Communications Crosslink Between Northrop Grumman-Built STSS Satellites Extends Real-Time 'Stereo Tracking' of Space Objects
REDONDO BEACH, Calif. (April 4, 2011) -- The communications crosslink between the twin Space Tracking and Surveillance System (STSS) Demonstration satellites, built by Northrop Grumman Corporation (NYSE:NOC) and Raytheon Company (NYSE:RTN), has shown its effectiveness in transmitting high-precision, real-time missile tracking data to the Ballistic Missile Defense System (BMDS).
The radio frequency crosslink enabled both STSS satellites to simultaneously acquire and track a resident space object (RSO), with only one satellite in communication with the ground Jan. 10. The RSO was a National Oceanic and Atmospheric Administration (NOAA) weather satellite that acted as a surrogate for a cold missile against cold space.
"During that exercise, the STSS ground segment fused 2-D data from each satellite in real time to form a 'stereo' or 3-D picture of the 'battle space' surrounding the NOAA satellite for more than five minutes," explained Doug Young, vice president of missile defense and warning programs for Northrop Grumman's Aerospace Systems sector. "Combined tracking from both spacecraft lasted more than 17 minutes," he said.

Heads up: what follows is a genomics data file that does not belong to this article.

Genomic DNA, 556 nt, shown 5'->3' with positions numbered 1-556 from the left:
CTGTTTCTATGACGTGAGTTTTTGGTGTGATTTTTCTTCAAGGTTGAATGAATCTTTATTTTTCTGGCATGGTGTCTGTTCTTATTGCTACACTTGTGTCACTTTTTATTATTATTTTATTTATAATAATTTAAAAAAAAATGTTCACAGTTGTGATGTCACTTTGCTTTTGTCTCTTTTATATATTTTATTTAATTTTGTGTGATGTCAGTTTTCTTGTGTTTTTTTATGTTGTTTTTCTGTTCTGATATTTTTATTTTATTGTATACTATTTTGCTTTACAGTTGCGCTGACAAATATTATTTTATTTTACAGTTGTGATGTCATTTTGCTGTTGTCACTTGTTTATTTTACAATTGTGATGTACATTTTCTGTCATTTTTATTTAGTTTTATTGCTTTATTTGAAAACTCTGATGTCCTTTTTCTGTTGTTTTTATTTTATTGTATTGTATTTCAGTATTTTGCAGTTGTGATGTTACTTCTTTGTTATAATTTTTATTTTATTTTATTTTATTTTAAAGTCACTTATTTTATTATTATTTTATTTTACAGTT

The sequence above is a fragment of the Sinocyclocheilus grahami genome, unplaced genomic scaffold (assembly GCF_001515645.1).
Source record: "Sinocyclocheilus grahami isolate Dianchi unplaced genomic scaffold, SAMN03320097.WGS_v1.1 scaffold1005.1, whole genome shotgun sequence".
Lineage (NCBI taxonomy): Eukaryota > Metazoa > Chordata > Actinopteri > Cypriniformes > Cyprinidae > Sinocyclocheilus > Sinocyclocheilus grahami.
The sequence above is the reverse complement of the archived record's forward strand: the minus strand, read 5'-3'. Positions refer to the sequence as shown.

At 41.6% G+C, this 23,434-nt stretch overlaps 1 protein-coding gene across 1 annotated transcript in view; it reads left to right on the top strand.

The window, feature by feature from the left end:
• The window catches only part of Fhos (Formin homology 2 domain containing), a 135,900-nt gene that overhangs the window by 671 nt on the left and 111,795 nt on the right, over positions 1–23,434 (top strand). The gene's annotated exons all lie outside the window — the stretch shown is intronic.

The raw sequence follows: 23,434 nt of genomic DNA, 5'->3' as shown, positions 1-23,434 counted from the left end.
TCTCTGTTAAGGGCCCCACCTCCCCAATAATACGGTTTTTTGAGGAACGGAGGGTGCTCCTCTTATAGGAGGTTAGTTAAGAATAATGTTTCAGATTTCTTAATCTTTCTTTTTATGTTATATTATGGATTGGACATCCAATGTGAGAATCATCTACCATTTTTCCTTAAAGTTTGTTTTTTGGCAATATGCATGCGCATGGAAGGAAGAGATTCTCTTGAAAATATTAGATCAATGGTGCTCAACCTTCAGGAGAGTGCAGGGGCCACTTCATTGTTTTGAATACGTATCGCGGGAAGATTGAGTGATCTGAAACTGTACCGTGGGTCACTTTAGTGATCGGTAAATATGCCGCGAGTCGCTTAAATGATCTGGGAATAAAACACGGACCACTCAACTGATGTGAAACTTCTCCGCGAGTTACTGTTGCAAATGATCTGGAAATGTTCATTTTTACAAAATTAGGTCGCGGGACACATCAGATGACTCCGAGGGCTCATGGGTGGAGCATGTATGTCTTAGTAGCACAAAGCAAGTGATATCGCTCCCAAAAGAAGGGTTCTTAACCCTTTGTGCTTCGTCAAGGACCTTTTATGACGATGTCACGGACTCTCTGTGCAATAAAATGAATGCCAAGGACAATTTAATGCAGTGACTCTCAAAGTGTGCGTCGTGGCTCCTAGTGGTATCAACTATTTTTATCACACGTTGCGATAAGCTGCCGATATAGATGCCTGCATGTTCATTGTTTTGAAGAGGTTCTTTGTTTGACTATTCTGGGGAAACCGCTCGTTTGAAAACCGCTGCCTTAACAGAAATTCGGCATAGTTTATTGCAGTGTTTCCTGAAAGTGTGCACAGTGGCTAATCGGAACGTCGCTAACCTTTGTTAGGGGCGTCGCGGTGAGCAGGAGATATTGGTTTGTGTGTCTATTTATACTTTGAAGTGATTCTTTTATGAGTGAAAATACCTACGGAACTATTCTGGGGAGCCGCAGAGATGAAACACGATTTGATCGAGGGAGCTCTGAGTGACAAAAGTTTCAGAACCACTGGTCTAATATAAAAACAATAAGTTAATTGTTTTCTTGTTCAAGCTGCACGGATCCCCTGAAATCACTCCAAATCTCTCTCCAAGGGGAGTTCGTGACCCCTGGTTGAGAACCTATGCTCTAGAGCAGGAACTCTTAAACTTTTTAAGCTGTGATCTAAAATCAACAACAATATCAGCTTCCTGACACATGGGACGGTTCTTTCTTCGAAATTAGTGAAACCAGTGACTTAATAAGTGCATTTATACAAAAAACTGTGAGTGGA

"Stereo tracking of missiles represents a new capability," Young said. "Such high-precision, high-quality track information allows the STSS demonstrators to close the fire control loop with missile defense system interceptors from space. STSS continues to prove that space sensors provide the most cost-effective and operationally suitable means for global, persistent surveillance and engagement."
While one of the spacecraft was commanded to acquire and track the RSO, the second satellite was commanded to track the RSO via the crosslink. The resulting track data was returned via the crosslink. Track data from both STSS satellites were fused into a 3-D track at the STSS ground station.
Data also was passed in real time from the STSS ground station to Northrop Grumman's External Sensors Laboratory, where missile tracking data is processed and stored. The ground station and lab are in Colorado Springs, Colo.The Missile Defense Agency is pursuing the STSS Demonstration program as a space-based sensor component of the Ballistic Missile Defense System. The satellites are demonstrating the ability of a space sensor to provide high-precision, real-time tracking of missiles and midcourse objects, enabling simultaneous regional, theater and strategic missile defense.
Data from STSS testing is validating the ability to track cold, midcourse objects and close the fire control loop with BMDS interceptors from space. The STSS satellites provide missile defense sensor risk-reduction concepts to support development and fielding of future operational missile defense satellite constellation.
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Northrop Grumman Aerospace Systems
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